Discrimination in travel and public accommodation has so spread that some of our weaker brethren are actually afraid to thunder against color discrimination as such and are simply whispering for ordinary decencies.
Against this, the Niagara Movement eternally protests. We will not be satisfied to take one jot or title less than our full manhood rights. We claim for ourselves every single right that belongs to a freeborn American, political, civil, and social; and until we get these rights we will never cease to protest and assail the ears of America. The battle we wage is not for ourselves alone but for all true Americans. It is a fight for ideals, lest this, our common fatherland, false to its founding, become in truth the land of the thief and the home of the Slave – a by-word and a hissing among the nations for its sounding pretensions and pitiful accomplishment.
Never before in the modern age has a great and civilized folk threatened to adopt such a cowardly creed in the treatment of its fellow citizens born and bred on its soil. Stripped of verbiage and subterfuge and in its naked nastiness, the new American creed says: Fear to let black men even try to rise lest they become the equals of the white. And this is the land that pro- fesses to follow Jesus Christ. The blasphemy of such a course is only matched by its cowardice.
In detail, our demands are clear and unequivocal. First, we would vote; with the right to vote goes everything: freedom, manhood, the honor of your wives, the chastity of your daughters, the right to work, and the chance to rise, and let no man listen to those who deny this.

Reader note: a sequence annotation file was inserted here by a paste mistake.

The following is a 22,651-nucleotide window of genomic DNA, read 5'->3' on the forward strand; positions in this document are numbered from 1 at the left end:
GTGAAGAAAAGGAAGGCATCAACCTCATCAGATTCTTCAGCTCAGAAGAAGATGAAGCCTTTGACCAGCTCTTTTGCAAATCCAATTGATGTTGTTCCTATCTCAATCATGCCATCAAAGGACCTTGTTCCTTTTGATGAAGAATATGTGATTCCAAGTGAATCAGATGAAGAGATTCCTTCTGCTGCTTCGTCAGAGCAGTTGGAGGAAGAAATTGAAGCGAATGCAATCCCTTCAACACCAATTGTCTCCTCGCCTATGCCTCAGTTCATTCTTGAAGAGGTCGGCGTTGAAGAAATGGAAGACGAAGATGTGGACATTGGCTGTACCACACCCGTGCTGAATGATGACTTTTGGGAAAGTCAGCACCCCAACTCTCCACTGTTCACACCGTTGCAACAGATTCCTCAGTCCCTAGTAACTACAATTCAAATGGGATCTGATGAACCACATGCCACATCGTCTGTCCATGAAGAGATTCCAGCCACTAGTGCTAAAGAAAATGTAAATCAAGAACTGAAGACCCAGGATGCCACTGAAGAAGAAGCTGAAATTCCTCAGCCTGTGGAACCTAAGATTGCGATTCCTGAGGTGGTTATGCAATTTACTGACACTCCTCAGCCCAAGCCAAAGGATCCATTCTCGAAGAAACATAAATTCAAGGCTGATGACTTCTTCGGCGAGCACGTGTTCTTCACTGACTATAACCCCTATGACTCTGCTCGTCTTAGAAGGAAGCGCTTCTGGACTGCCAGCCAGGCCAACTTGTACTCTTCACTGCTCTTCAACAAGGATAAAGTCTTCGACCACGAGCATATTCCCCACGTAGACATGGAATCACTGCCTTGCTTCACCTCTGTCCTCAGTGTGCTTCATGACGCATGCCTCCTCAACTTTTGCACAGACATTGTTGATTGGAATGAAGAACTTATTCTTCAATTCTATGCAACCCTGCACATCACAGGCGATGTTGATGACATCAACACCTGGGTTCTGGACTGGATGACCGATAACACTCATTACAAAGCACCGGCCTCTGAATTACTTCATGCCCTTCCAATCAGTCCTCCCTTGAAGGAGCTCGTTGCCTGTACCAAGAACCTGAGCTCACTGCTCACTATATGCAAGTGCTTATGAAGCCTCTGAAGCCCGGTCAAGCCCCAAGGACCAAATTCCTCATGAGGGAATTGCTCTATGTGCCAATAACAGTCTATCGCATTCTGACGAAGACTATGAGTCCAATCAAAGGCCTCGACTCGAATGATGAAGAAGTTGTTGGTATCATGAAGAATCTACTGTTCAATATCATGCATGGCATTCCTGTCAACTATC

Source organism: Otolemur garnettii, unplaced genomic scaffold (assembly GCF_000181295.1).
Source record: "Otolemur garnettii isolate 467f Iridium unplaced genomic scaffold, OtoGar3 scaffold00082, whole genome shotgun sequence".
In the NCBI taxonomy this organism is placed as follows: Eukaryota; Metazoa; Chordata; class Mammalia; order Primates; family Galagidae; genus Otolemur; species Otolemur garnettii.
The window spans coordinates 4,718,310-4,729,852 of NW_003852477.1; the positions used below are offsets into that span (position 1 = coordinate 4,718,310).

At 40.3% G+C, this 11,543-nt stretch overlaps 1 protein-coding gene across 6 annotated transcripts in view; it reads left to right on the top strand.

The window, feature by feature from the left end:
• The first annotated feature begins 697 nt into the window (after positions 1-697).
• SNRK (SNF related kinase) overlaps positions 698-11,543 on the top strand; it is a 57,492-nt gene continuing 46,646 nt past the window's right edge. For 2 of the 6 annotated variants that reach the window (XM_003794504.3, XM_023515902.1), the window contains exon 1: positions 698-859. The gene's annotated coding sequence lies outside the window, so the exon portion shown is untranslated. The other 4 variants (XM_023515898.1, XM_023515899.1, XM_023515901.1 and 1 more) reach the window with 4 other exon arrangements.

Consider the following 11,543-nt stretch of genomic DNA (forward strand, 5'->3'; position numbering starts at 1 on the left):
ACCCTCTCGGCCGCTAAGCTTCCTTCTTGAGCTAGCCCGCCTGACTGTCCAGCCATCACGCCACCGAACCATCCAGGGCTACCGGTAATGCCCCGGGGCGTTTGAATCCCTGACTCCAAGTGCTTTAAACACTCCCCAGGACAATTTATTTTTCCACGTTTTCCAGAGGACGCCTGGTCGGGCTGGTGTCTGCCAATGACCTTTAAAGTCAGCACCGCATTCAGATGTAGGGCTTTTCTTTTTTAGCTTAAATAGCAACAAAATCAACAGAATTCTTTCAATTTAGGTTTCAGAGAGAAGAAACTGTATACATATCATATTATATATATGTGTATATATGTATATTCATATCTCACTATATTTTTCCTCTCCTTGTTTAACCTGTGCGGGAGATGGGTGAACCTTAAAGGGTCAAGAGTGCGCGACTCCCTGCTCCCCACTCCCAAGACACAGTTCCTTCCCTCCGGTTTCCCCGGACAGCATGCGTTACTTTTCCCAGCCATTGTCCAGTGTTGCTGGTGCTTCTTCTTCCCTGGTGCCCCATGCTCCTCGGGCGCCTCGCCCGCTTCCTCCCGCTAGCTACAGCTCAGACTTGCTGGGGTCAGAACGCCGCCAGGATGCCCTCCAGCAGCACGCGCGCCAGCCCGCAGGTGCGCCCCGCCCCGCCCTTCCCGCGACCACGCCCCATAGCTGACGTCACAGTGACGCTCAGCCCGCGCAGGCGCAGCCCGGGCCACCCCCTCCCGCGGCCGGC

We want full manhood suffrage, and we want it now, henceforth, and forever.
Second. We want discrimination in public accommodation to cease. Separation in railway and streetcars, based simply on race and color, is un-American, un-democratic, and silly. We protest against all such discrimination.
Third, We claim the right of freemen to walk, talk, and be with them that to be with us. No man has a right to choose another man’s friends, and to attempt to do so is an impudent interference with the most fundamental human privilege.
Fourth. We want the laws enforced against rich as well as poor; against Capitalist as well as Laborer; against white as well as black. We are not more lawless than the white race, we are more often arrested, convicted, and mobbed. We want justice even for criminals and outlaws. We want the Constitution of the country enforced. We want Congress to take charge of Congressional elections. We want the Fourteenth amendment carried out to the letter and every State disfranchised in Congress which attempts to disenfranchise its rightful voters. We want the Fifteenth Amendment enforced and no State allowed to base its franchise simply on color.